Russell Westbrook wants out of Houston, putting to rest any notion that this condensed and bizarre NBA offseason in November would be quiet. The former MVP has apparently had enough of the Rockets after one season and wants to move on to a team that can afford him more of the starring role he was accustomed to in Oklahoma City, rather than what he was asked to do as a secondary ball-handler next to James Harden.
It wasn’t hard to see this as a possibility when the two stars paired back up last summer, and the Rockets postseason struggles shined a light on the problems they had coexisting even in a system that tried its best to give them the space to work. Trading Westbrook will be quite the challenge for new Rockets GM Rafael Stone, who has to both find a team that wants to bring Westbrook (and his contract) in and has the players and salaries to send back to make a trade work. Beyond that, Stone and new coach Stephen Silas will now have to determine what they want the identity of the team to be going forward.
That was always going to be a challenge for Stone and Silas, but the Westbrook request further pressures them to make a decision regarding their current small-ball roster. What they can get back for Westbrook is determined by his trade value, and that’s incredibly difficult to gauge. He’s still clearly an immense talent, but he’s 32 and is owed more than $131 million over the next three years. Houston won’t be able to demand a huge asking price — they might not even get close to what OKC fetched for Westbrook from Houston a year ago — but they’ll have to decide if they want to try and find another high-priced star to swap him for or simply seek salary cap relief and, hopefully, some contributors.
Here are three possible destinations for Westbrook, keeping in mind that unknown that is his actual value on the market.
New York Knicks
Knicks get: Russell Westbrook
Rockets get: Julius Randle, Elfrid Payton, and Taj Gibson
Let’s start with the team that everyone will tie to Russ because he said he wants to run the show and the Knicks are desperate to add a star, even if that star might be heading into the backend of his career while on a huge contract. New York gets a lead guard to take over ball-handling duties and, for all his faults, they’d finally have a bonafide star who would bring tremendous energy to the Garden. His fit next to R.J. Barrett probably isn’t ideal from a spacing standpoint, as Russ is a dreadful three-point shooter and Barrett was wildly inefficient himself as a rookie, but at this point, I think the Knicks are in talent acquisition mode and, while maybe not a perfect fit with the young pieces around him, it would be a starting point, particularly if they think they’re not likely to get someone better than Westbrook in free agency next year.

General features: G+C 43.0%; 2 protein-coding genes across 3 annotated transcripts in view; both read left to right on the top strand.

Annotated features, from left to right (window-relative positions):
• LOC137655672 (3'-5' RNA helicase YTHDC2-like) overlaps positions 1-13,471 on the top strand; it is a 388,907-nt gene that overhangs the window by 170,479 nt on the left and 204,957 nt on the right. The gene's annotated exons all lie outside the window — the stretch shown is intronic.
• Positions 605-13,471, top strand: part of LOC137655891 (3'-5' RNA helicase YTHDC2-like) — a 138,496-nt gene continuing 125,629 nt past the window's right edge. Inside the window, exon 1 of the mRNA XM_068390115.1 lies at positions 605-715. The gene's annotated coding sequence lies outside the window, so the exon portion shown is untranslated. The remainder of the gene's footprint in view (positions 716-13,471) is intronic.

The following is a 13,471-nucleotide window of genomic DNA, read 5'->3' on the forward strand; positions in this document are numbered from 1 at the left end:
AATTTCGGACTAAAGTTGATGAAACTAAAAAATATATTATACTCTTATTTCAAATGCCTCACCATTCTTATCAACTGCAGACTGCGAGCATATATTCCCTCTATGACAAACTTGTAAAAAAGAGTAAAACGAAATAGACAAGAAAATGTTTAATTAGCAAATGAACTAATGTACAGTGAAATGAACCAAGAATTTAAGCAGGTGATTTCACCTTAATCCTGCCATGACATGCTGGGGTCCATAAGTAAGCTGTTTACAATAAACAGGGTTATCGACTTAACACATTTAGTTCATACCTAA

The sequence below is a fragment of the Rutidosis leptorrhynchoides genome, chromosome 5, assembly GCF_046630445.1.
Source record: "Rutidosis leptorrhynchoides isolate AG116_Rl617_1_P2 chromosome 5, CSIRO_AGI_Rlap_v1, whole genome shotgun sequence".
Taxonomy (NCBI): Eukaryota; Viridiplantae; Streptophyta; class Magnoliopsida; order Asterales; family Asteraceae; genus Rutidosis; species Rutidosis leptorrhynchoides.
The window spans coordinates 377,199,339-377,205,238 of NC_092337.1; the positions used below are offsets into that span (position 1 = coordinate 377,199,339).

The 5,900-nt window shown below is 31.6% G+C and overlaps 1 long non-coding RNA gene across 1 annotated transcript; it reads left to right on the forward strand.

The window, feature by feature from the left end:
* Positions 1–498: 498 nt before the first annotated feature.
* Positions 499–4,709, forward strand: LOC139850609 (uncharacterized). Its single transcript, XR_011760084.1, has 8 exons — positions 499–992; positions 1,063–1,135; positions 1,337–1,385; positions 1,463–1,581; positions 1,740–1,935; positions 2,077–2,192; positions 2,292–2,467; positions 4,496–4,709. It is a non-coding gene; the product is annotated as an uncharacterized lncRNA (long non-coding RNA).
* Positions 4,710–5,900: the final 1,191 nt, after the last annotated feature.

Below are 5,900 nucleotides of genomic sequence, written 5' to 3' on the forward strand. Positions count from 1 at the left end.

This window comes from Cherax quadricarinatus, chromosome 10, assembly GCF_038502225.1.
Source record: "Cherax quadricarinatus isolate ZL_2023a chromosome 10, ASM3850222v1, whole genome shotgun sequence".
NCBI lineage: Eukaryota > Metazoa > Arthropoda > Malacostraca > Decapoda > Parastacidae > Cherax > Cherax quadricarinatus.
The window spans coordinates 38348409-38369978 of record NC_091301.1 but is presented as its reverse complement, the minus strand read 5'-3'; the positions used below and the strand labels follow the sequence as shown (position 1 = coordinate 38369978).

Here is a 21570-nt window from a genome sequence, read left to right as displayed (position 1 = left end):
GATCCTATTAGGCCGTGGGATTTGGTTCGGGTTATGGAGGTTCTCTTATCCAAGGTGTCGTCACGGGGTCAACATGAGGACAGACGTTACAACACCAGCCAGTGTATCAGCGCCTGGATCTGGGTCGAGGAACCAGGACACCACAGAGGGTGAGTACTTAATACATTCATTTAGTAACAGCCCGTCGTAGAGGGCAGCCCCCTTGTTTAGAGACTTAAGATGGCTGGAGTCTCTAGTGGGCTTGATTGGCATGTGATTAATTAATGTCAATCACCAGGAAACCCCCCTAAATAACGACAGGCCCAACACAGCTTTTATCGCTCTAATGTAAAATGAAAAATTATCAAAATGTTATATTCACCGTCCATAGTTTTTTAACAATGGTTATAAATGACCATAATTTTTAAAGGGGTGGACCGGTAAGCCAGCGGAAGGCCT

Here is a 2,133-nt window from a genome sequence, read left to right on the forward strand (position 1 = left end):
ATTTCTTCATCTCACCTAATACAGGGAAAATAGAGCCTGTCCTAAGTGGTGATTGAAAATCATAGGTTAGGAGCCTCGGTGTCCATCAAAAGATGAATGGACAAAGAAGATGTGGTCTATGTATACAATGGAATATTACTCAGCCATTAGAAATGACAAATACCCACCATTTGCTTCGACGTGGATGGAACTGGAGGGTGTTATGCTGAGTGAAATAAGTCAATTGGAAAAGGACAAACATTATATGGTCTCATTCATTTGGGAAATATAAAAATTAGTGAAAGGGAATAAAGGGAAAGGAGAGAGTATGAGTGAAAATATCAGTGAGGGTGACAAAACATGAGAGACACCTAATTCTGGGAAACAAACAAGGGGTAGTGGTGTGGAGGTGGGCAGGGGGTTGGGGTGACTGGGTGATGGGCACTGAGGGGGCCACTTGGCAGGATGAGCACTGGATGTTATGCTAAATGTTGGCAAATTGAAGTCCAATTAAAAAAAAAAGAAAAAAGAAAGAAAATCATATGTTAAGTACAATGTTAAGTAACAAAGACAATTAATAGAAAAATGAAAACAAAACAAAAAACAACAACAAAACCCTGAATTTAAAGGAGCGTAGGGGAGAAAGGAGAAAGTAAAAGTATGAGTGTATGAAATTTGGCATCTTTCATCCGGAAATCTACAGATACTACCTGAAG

As for Houston, this is a deal that’s all about cleaning up their cap sheet for the future. Randle brings offensive punch but not necessarily in the manner that the Rockets typically are looking for, while Payton brings some defensive acumen on the perimeter. Gibson and Payton are both expirings, while Randle’s deal has just two years left, so there’s some very real cap flexibility this would afford the Rockets, and you know that would bring a smile to ownership’s face. Maybe the Rockets can swipe a second-rounder out of this as well to try and build up some kind of draft capital, but it’s hard to see Westbrook fetching a first-rounder at this moment.
Pistons get: Russell Westbrook
Rockets get: Blake Griffin
I think Houston would try to get whatever paperwork is needed for this filed as fast as possible so Detroit couldn’t recant after further thought, but there’s a chance another star swap could be on the books for Houston. The plus here for the Rockets is obvious, as the potential of a Harden-Griffin pairing is pretty tremendous. For Detroit, they would have to effectively feel like the Griffin situation has run its course and they need to inject new energy into the team, and believe that, in a return to a lead ball-handling role, Westbrook can return to superstar form. That’s possible, and the Pistons really, really want to have a star player. Griffin hasn’t worked out thus far due to injuries and, as such, they might just be ready to move on. Griffin’s deal is $5 million per year less than Westbrook’s, so Houston saves a touch of money while taking a gamble on him being healthy and able to help them stay at a highly competitive level as a team in the West.
New Orleans Pelicans
Pelicans get: Russell Westbrook
Rockets get: Jrue Holiday, Darius Miller
I love the Jrue fit next to Harden, but I’ll be honest, I can’t imagine this being the best offer the Pelicans can get or it being the one that fits their timeline the way they’d like. That said, I am oddly intrigued by the idea of pairing Westbrook with Zion Williamson and, likely, Brandon Ingram coming back in free agency. Zion and Westbrook running the floor would be a joy, and it’d give Stan Van Gundy a lot of talent to deal with, even if making it all work would be a challenge to say the least.
The first two deals make more sense for where those teams are compared to just about anyone else in the league, and really what we have to wait to see is whether there’s a team that still think Russell Westbrook can be a central piece on a really good team, because as you’ll notice, none of my ideas include contenders. I just don’t see many teams with a point guard need and a fit that would work, unless the Clippers are ready to pull the plug on Paul George after one year and do something really wild by flipping the former teammates for one another. I’m not sure what the answer is here, and I don’t envy Rafael Stone’s job in trying to get the most possible value out of an unfortunate situation, but I am looking forward to seeing what happens and where Russ ends up.